Last week I spoke with a man who wishes only to be identified as "Jimmy." Jimmy's secrecy is due to the fact that he is the creator and operator of one of the most bizarre and possibly inflammatory Web sites in pro wrestling's history: Jobber Universe. The Web site is dedicated to jobbers, but in a unique twist, it treats the men in question less like athletes and more like porno stars. Below is my interview with the controversial lover of enhancement talents.
Q: For those who aren't familiar with your Web site, describe Jobber Universe.
A: Jobber Universe is the web's largest collection of jobber wrestling matches. Fans who like to see hot muscle dudes get dominated, humiliated, pinned, trashed and beat upon will be more than happy with the video collections!
Q: How did you come up with the idea for Jobber Universe?
A: Well I was always a fan of jobbers since I was little and recorded matches off TV when jobbers were still prevalent back in the day. I just started to get a large number of matches and realized there would be others out there who shared my interest.
Q: Your site doesn't sell wrestling merchandise in a traditional way. Your jobber compilation videos are described and promoted as though they were porn, but legally they can't be classified as such. What is your site registered as?
A: A personal site, I guess.
Q: Former indy wrestling manager and current wrestlecrap.com owner/operator RD Reynolds once referred to Jobber Universe as "The strangest thing I've seen this week." How do you feel about the mention?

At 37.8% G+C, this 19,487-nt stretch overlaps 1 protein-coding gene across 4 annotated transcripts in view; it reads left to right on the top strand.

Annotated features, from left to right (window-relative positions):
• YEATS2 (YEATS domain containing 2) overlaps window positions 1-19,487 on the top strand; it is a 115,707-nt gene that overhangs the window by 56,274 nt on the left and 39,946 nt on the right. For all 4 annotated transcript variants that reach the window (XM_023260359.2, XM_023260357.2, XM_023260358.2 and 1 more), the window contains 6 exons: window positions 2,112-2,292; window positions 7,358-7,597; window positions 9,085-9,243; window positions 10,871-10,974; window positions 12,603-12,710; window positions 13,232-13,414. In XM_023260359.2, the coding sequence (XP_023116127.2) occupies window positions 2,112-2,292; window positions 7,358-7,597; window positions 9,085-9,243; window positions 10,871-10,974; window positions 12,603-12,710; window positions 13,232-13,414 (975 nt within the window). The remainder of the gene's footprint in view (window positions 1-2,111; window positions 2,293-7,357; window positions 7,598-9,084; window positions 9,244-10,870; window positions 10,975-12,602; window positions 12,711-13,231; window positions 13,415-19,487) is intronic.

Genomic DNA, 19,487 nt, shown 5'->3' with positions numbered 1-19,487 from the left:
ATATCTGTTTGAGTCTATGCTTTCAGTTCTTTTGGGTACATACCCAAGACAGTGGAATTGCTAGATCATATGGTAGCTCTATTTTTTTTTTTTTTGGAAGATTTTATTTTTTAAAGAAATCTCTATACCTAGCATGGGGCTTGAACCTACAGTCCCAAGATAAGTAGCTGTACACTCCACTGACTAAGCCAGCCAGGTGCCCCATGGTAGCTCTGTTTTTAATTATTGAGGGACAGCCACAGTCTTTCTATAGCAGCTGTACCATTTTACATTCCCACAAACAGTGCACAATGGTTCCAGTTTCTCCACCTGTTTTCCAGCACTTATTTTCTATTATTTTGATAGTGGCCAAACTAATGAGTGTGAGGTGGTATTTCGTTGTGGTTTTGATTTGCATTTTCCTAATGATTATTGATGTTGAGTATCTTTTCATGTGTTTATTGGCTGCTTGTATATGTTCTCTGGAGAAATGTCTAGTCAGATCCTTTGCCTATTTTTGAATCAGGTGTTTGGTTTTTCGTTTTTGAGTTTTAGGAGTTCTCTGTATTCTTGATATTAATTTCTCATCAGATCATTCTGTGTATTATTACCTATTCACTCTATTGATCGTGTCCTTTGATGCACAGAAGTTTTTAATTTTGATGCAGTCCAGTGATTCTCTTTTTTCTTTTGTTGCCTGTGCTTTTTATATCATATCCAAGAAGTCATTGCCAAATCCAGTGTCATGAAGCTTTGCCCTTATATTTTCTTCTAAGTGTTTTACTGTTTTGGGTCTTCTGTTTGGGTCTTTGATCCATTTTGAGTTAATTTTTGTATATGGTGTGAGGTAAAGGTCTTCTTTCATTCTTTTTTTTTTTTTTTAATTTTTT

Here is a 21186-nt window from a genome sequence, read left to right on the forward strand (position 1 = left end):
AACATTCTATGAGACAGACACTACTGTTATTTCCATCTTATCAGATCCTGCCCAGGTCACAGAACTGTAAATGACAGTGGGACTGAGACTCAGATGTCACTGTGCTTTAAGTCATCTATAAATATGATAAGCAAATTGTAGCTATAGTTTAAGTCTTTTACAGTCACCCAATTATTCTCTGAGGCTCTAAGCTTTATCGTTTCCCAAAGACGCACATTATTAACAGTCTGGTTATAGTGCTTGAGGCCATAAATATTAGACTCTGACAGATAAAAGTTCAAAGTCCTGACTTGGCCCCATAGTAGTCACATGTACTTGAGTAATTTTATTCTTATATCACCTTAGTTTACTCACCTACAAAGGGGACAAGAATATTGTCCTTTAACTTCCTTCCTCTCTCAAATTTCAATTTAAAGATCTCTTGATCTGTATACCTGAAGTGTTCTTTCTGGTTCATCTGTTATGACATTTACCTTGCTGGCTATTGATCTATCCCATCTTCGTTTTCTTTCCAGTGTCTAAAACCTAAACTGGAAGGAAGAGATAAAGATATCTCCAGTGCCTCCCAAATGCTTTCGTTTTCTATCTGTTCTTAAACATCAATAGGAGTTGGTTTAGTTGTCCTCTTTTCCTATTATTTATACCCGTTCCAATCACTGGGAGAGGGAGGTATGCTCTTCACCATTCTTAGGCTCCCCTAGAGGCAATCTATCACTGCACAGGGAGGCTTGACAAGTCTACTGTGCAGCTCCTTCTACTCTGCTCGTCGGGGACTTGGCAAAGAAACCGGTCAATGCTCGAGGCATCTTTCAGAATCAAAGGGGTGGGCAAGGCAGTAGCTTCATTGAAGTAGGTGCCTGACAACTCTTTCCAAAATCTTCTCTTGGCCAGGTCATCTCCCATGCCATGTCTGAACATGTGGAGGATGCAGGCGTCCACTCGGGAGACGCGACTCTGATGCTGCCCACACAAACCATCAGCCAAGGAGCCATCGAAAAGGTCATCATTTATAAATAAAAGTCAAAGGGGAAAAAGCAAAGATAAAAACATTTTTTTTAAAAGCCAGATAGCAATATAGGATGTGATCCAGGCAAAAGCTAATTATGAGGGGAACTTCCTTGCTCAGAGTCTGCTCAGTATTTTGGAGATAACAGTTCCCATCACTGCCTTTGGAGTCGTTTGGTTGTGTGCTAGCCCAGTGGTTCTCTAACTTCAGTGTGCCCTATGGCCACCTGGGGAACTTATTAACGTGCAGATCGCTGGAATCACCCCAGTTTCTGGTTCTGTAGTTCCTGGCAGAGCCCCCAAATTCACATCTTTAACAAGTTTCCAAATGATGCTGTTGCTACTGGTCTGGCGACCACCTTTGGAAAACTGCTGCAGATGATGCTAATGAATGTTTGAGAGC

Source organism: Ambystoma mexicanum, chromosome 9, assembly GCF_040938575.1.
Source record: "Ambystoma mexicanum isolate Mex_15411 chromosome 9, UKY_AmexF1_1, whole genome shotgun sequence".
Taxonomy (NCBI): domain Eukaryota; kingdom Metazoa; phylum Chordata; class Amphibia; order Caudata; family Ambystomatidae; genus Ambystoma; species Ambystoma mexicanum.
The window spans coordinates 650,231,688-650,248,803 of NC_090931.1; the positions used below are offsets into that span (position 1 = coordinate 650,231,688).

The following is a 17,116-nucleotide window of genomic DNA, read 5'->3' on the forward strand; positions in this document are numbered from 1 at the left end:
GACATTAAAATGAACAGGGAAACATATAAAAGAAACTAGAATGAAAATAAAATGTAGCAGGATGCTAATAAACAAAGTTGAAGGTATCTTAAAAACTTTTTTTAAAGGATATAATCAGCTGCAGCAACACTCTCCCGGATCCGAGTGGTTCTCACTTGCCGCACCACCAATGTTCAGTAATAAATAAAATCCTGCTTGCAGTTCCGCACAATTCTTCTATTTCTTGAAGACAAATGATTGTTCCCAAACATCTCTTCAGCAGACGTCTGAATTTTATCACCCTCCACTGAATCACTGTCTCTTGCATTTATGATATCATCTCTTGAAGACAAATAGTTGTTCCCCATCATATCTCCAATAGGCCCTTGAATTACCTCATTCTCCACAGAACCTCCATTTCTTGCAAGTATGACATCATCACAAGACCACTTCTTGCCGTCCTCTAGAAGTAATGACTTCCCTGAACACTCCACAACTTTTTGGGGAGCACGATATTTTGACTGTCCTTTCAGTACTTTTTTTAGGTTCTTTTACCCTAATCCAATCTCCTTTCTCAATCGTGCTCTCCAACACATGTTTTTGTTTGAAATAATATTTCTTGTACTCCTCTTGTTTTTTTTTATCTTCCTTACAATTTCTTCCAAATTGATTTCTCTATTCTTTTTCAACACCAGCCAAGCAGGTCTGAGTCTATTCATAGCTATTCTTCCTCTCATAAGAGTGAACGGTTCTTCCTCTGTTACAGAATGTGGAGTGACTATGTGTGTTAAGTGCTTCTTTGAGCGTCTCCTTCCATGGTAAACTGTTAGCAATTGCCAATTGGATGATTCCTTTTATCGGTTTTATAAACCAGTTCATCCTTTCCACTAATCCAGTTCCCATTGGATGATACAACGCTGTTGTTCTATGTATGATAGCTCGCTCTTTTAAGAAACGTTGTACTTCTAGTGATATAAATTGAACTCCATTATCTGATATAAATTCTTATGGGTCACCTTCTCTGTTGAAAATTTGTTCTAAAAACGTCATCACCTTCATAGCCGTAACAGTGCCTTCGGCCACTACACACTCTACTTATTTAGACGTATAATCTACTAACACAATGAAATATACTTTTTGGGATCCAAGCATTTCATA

A: That's awesome! Send me the link, I can't find it.
Q: Have you ever run into trouble with wrestlers or wrestling promotions because of your site?
A: Not yet!
Q: Who's your favorite wrestler?
A: Damn, whoever's on my site...I love them all. Bob Emory, of course, is king of jobbers. Love the All-American, tall and dumb.
Q: How about your favorite jobber?
Q: Squash matches aren't done as much as they were a few years ago. Do you find it hard to make new compilations?
A: It's sad because it's so true, which means that I'm probably among the last generation of jobber fans. But it's not really difficult making new compilations. I have hours and hours of footage from 80s/90s matches.
Q: What do you do outside of Jobber Universe, and do you have anything else you'd like to promote at this time?
A: I'm still in NYC, broke as a joke!
I'd like to thank Jimmy for taking the time to grant me that interview. I encourage all of my readers to check out http://www.jobberuniverse.com/ for more information on Jimmy, Jobber Universe, or to purchase yourself a compilation tape of jobber matches. Let's all help Jimmy not be broke anymore.